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Page 18 ~ enlarge ~ FIGURE 1.2 Breast cancer incidence and mortality rates in the United States, 1950-1998. *Age-adjusted to the 1940 U.S. standard population. SOURCE: Health, United States 2000, National Center for Health Statistics, National Vital Statistics System, Centers for Disease Control and Prevention. §Age-adjusted to the 1970 U.S. standard population. SOURCE: SEER Cancer Statistics Review, 1973-1996 (Ries et al., 1999). Numbers are calculated using cancer incidence rates from the regions of the U.S. included in the National Cancer Institute's Surveillance, Epidemiology, and End Results (SEER) program and population data collected by the U.S. Bureau of the Census. †Inset: Mortality data on a compressed scale to demonstrate the recent decrease. Between 1990 and 1998, mortality decreased by ∼2%/year on average.
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Page 19 tablished, how costs should be measured, and how much evidence is needed before decisions about coverage are made—including offering and paying for screening—are all critical questions that need to be addressed. According to Edward Golub at the Pacific Center for Ethics and Applied Biology: “We are on the verge of an era of technological change in which the ability to do tests can determine whether we do them, which ones we do, and on whom they are done; it is crucial to understand the value and limits of [screening] tests, and how they fit into the goals of medicine. We are in danger of behaving as if all technological change is progress, and of confusing being swept along on the wave of changes with responsible exercise of the authority that society has given to the clinician in that which matters most to people, their health” (Golub, 1999, p. 14). The purpose of the study presented in this report was to review breast cancer detection technologies in development and to examine the many steps in medical technology development as they specifically apply to methods for the early detection of breast cancer. The study committee was charged with ‘surveying existing technologies and identifying promising new technologies for early detection, assessing the technical and scientific opportunities.' The committee was further charged with examining the ‘policies that influence the development, adoption, and use of technologies.' THEORY AND PRINCIPLES OF CANCER SCREENING The practice of screening for cancer is based on the premise that early detection will have a positive effect on the outcome of the disease through medical intervention. The goal of screening is to reduce disease-specific morbidity and mortality through early treatment by identifying clinically occult (asymptomatic) tumors that are likely to become lethal. It is widely believed that early detection of such tumors will allow surgical removal of the cancer before the cells have begun to metastasize. Policy decisions regarding the use of screening in large populations depends on data from clinical studies (R. Harris, 1999). In 1968, the World Health Organization proposed guidelines for clinical trials of tests used to screen for diseases (Wilson and Jungren, 1968): 1. The disorder screened for should be an important cause of morbidity, disability, or mortality. 2. The tests must have acceptable performance characteristics (for example, high levels of sensitivity and specificity, see Box 1-1 for definitions of screening test performance). 3. The tests must be available and acceptable to the target population and that population's physicians.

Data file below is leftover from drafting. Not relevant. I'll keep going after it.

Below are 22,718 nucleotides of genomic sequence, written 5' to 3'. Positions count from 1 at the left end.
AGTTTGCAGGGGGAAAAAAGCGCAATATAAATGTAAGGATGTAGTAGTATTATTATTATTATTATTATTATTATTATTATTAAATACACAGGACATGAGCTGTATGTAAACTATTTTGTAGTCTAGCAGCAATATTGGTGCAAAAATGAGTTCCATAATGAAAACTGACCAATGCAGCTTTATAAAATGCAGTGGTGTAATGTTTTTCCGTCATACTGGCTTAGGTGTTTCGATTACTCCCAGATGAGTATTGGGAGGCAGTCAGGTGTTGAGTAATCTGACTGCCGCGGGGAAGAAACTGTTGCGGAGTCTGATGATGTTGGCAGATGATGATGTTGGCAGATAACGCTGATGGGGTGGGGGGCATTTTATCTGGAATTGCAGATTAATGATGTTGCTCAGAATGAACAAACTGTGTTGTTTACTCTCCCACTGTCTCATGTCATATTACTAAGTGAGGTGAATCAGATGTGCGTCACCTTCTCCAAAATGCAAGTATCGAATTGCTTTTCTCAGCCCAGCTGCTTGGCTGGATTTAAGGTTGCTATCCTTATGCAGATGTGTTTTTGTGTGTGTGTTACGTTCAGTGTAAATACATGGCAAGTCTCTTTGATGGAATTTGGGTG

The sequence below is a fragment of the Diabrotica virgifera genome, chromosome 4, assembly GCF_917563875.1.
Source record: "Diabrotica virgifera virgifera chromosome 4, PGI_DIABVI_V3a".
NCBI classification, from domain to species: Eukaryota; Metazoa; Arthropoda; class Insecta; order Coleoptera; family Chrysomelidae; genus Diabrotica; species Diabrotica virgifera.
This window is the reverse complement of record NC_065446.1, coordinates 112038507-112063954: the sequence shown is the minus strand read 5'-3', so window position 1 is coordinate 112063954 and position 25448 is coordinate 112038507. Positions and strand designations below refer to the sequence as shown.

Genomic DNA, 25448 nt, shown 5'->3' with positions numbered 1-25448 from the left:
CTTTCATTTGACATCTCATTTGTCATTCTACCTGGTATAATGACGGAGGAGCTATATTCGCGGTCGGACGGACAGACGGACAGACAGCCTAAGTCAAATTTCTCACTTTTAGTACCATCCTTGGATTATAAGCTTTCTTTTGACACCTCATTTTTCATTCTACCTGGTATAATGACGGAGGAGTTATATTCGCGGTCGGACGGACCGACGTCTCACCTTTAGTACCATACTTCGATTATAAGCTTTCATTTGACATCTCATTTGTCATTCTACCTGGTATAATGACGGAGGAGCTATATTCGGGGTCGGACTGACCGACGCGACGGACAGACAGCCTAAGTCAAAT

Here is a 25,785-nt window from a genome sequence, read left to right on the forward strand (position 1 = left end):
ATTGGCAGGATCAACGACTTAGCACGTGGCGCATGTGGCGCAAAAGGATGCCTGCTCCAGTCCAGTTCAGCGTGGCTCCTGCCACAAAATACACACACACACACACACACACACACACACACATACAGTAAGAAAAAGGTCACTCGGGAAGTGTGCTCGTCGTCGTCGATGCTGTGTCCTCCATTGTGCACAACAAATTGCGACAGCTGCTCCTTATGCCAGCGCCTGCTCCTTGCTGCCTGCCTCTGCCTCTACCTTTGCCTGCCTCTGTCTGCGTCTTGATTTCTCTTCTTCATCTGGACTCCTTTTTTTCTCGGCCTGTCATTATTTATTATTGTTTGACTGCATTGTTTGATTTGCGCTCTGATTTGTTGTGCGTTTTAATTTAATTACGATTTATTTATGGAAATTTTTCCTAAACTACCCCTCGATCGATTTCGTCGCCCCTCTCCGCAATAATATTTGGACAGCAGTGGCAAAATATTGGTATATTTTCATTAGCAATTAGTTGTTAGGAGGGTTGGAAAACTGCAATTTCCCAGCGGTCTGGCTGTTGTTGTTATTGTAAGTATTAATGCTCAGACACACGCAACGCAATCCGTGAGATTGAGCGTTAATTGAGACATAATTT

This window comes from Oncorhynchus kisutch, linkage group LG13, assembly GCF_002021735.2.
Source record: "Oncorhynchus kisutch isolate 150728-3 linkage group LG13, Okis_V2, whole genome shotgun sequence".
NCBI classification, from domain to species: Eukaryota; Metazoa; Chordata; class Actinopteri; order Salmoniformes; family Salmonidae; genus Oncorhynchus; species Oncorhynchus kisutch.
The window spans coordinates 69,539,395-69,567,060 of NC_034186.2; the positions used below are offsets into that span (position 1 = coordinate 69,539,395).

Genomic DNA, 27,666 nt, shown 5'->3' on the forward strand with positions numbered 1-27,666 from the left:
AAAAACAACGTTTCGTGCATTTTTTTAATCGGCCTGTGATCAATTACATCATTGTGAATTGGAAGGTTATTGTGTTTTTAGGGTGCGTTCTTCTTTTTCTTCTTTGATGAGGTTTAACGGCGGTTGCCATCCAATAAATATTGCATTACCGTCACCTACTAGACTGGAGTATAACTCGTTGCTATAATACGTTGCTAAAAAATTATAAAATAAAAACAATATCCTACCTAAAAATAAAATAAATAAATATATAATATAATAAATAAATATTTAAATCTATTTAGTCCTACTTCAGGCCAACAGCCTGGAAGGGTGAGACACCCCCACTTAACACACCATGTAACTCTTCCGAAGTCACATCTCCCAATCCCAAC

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Page 20 TABLE 1.1 Examples of Funding Sources for Research in Early Detection of Breast Cancer Funder or Program Amount ($) Type of Projects Supported Government Funders Early Detection Research Network, NCI, NIH; established 1999 (edrn.nci.nih.gov) $8 million awarded 10/99 to fund 18 biomarker development laboratories. $18 million awarded 5/00 to fund nine clinical/epidemiological centers, three biomarker validation labs, and a data center. Additional $2 million for Steering Committee. Development of biomarkers for earlier detection of cancer and risk assessment. Four components of the multi-institutional consortium: biomarker developmental laboratories, biomarker validation laboratories, Clinical/ epidemiological centers, data management, and a coordination center. Breast cancer is one focus activity. Unconventional Innovations Program, NCI, NIH, OTIR; announced 1999 (amb.nci.nih.gov/UIP.HTM) Initial estimate of $48 million over next 5 years. Development of noninvasive methods of detecting defined signatures of cancerous and precancerous cell types and developing directed interventions toward detected cells. Promotes multidisciplinary collaboration among researchers with expertise in diverse scientific fields. Phased Innovation Award NCI, NIH, OTIR; announced 1999 (otir.nci.nih.gov/funding/phasein.html) 6 months, $100,000. Fosters the translation of emerging technologies from pilot research to research development, speeding the adoption of near-term technological opportunities. Example of an award includes Innovative Technologies for the Molecular Analysis of Cancer, encompassing methods and tools that enable research, such as instrumentation, techniques, devices, and analysis tools.